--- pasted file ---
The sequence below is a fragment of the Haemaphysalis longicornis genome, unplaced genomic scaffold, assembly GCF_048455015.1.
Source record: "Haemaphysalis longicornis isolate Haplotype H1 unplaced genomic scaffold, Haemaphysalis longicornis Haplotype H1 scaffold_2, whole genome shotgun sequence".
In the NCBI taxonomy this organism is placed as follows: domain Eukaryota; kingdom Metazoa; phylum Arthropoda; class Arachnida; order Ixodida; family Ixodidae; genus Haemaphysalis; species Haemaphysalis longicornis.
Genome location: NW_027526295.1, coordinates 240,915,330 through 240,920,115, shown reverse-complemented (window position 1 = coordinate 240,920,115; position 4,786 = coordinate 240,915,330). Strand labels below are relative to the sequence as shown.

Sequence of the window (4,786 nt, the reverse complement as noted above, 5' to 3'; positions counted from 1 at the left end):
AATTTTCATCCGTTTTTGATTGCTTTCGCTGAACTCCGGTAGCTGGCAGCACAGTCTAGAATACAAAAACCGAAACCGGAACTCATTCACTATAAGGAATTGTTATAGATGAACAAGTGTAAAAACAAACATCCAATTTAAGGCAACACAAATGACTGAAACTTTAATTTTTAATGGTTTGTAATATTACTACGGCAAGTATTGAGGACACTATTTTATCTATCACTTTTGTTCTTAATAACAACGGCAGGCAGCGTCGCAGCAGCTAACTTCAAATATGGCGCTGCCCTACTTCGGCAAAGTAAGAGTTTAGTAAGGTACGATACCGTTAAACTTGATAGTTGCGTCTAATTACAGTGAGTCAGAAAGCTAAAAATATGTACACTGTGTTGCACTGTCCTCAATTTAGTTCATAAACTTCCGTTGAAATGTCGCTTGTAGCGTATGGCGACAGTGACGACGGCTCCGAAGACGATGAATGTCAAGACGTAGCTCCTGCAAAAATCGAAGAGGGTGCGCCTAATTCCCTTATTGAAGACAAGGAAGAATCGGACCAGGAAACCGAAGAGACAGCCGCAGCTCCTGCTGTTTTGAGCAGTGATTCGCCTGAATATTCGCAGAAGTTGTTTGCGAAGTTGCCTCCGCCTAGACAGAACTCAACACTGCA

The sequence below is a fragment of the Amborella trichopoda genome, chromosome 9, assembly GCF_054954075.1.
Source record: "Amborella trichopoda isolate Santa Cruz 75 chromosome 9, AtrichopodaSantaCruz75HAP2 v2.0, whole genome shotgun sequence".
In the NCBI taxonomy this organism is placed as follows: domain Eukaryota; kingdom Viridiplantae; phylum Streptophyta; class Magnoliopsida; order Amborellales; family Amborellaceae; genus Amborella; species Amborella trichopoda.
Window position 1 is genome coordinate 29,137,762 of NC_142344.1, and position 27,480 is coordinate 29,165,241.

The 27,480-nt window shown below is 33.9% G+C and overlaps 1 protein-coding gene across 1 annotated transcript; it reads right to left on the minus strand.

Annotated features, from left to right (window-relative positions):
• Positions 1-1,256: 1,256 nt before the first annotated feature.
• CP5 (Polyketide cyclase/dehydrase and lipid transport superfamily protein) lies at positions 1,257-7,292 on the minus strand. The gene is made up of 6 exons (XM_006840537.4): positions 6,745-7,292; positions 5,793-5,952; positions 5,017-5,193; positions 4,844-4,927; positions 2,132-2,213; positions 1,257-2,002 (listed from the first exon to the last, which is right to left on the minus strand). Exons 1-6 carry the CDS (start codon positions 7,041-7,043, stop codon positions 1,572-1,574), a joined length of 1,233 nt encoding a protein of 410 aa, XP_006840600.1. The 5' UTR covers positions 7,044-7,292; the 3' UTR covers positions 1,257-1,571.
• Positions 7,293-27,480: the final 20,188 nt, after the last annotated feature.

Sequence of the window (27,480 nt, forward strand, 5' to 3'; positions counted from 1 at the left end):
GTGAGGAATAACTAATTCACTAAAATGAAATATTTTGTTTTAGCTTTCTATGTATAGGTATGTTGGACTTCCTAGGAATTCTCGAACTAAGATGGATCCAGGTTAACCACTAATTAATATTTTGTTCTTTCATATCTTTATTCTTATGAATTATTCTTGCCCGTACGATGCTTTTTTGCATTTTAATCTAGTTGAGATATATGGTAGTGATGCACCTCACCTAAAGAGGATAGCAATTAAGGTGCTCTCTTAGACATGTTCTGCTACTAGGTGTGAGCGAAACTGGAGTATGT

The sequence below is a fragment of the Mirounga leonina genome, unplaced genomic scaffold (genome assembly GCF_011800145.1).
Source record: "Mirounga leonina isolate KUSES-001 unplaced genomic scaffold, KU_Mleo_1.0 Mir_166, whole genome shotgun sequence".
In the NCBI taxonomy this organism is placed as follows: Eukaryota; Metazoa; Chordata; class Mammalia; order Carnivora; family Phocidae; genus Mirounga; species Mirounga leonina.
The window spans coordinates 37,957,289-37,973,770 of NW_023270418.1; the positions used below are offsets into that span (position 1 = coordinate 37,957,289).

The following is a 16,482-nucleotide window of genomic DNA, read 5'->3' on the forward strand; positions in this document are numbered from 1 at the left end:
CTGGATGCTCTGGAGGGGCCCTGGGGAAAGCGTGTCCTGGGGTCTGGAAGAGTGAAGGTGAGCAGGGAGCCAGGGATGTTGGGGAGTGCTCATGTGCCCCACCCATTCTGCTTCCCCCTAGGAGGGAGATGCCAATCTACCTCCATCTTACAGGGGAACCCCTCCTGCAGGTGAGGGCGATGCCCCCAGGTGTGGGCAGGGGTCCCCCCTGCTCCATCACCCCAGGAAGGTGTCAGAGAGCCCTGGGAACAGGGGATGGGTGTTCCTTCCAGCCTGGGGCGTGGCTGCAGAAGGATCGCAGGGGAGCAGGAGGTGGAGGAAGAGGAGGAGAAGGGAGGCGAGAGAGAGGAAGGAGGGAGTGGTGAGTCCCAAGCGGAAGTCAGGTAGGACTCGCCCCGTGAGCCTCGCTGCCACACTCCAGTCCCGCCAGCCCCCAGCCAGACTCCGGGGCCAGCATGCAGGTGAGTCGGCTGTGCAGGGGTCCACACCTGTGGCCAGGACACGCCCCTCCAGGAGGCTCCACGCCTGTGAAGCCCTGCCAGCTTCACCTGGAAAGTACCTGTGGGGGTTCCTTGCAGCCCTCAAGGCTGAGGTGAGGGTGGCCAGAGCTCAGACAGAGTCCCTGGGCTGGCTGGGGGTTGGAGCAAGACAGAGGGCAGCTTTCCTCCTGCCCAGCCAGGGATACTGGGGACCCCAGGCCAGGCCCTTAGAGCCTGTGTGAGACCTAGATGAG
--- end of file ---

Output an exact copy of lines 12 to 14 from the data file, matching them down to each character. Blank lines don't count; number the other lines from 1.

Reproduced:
Annotated features, from left to right (window-relative positions):
• Positions 1-1,256: 1,256 nt before the first annotated feature.
• CP5 (Polyketide cyclase/dehydrase and lipid transport superfamily protein) lies at positions 1,257-7,292 on the minus strand. The gene is made up of 6 exons (XM_006840537.4): positions 6,745-7,292; positions 5,793-5,952; positions 5,017-5,193; positions 4,844-4,927; positions 2,132-2,213; positions 1,257-2,002 (listed from the first exon to the last, which is right to left on the minus strand). Exons 1-6 carry the CDS (start codon positions 7,041-7,043, stop codon positions 1,572-1,574), a joined length of 1,233 nt encoding a protein of 410 aa, XP_006840600.1. The 5' UTR covers positions 7,044-7,292; the 3' UTR covers positions 1,257-1,571.